Misdirection. That’s what you have to do against the Seattle Seahawks. The defensive line is as aggressive as they come, last week Aaron Rodgers drew them offsides a few times. They are always in attack mode, ready to jump off the snap of the ball. In fact, they study film and try to time it. Despite leading the league in offside penalties this season, the Seahawks are the best at beating offensive linemen to the punch.
Tom Brady won’t get a lot of different looks, as the Seahawks don’t really disguise much. They play sound defense and tackle well. Their pursuit of where the ball is going to go, well, they move as a unit and they swarm the player with the ball. The cornerbacks are going to press up at the line, and receivers are challenged to beat the five yards of contact to run a route. This throws off a quarterback’s timing. Richard Sherman is the best in the business for a reason, picking off Rodgers and Cam Newton, in both playoff games they have played up to this point. Earl Thomas is the ballhawk on the back end. These All-Pro defensive backs will have to shrug off injuries from the NFC Championship Game.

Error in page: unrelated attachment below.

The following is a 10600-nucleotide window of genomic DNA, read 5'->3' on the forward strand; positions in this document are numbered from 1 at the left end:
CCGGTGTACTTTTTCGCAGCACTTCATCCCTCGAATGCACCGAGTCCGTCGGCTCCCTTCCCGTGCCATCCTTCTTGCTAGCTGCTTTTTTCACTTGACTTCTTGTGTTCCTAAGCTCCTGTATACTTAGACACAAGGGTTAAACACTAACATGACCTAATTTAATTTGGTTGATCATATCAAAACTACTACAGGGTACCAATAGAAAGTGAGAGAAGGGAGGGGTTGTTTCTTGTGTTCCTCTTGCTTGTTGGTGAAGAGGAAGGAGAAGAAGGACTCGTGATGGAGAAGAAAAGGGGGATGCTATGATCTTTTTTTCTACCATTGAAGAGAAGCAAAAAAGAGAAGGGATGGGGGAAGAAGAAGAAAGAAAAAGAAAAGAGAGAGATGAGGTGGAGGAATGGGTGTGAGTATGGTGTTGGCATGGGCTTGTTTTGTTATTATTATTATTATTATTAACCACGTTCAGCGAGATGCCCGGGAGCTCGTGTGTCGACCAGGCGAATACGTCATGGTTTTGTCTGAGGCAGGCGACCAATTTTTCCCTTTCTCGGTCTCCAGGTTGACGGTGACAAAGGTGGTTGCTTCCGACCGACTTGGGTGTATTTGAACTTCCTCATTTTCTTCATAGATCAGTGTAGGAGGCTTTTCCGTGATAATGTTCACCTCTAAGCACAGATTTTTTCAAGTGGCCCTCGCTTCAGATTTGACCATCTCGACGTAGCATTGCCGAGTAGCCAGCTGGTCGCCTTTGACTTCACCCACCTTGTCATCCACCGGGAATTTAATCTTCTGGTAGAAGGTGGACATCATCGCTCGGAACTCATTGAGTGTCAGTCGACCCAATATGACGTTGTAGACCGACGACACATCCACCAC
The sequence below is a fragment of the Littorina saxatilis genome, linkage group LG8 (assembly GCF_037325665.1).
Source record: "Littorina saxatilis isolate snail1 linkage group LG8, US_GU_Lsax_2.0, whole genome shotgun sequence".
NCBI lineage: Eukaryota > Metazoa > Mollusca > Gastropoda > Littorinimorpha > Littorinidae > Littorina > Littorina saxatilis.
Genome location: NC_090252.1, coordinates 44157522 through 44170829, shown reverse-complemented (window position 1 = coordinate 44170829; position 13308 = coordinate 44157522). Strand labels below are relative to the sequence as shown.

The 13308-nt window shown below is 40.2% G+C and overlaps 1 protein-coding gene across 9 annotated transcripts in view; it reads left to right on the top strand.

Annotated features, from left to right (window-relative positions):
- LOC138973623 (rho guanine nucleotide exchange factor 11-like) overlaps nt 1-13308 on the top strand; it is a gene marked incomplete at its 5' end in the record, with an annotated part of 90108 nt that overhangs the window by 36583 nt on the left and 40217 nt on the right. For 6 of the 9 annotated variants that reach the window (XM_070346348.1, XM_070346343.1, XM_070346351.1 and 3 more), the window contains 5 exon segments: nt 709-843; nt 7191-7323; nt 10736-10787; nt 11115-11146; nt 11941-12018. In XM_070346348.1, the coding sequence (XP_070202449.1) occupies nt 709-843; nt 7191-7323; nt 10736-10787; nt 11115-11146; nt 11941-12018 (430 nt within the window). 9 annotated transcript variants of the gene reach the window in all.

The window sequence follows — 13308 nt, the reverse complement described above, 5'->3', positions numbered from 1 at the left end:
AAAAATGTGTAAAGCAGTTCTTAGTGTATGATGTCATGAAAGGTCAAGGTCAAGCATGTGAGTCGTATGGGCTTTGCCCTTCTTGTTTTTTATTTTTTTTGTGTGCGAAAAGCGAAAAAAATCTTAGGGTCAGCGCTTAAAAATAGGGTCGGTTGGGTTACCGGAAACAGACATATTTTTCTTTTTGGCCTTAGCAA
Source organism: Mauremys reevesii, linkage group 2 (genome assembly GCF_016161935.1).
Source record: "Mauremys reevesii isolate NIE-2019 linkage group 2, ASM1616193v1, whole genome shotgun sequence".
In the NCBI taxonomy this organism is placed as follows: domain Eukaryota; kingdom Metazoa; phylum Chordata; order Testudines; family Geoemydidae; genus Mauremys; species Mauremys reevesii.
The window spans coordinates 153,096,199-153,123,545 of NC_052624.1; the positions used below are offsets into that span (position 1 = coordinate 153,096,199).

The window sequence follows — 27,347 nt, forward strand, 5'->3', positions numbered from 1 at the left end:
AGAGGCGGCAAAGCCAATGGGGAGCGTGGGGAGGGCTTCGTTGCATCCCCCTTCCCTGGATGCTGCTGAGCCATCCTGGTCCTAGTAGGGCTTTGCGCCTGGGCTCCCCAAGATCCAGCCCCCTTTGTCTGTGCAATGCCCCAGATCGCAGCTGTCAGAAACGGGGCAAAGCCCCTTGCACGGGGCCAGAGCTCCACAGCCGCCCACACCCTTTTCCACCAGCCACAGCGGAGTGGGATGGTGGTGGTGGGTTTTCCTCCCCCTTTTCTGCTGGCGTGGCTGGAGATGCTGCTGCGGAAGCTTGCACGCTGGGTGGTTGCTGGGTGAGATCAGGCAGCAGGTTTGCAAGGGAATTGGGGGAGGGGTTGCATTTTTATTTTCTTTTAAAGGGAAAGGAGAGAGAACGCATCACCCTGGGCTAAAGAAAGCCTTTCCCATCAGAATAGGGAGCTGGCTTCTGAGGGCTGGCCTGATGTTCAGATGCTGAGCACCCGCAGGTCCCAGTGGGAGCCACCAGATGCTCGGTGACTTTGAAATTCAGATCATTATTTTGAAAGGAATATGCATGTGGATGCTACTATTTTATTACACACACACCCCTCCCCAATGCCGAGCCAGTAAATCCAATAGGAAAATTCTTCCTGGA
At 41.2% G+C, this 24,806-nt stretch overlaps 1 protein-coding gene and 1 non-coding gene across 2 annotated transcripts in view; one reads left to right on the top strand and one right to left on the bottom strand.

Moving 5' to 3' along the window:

Misdirection. Safeties, Thomas and Kam Chancellor, give this defense the ability to play man coverage all across the board. The Legion of Boom is interchangeable, where as their safeties cover running backs, tight ends, wide receivers, and blitz. Most teams are happy to have a safety that can do one or two of those things well. If there’s a weakness, the Patriots and Seahawks will expose it.
The ground game of LeGarrette Blount and Shane Vereen doesn’t pop out at opponents on paper or film. Blount has given the Brady Bunch a pair of productive postseasons, with Vereen as the passing back. For some reason, Brady and Vereen don’t connect as much as they should on the wheel routes downfield, whether it results in a drop or overthrow. It is something that they test opposing linebackers with. The linebackers just might be the key to it all. The Patriots squeeze the best out of their players, but none of the receivers or backs are standouts in this league, and they’re going up against a defense full of playmakers. Rob Gronkowski is the best weapon that Brady has, but something tells me that they will struggle if the Seahawks double-team the best tight end in the game.
With a furious pass rush and an active secondary, Seattle comes into this game overmatching the offensive line. Moving Brady from his spot with smaller receivers that might struggle to get off the line of scrimmage, New England needs success on the ground more than ever before. Julian Edelman and Brandon LaFell have been solid as possession type receivers. LaFell is big, standing 6’2, but Edelman and Danny Amendola fall short of the 6-foot mark. Amendola’s activity increased in the postseason, as he was barely a factor all season long. Sherman is a rangy 6’3, something that Rodgers found out after throwing a pick in the endzone. Byron Maxwell has played at a high level on the other side, he stands at 6’1. Chancellor is the 6’3 enforcer across the middle, and although Thomas is 5’10, the best free safety in the league hits hard as hell.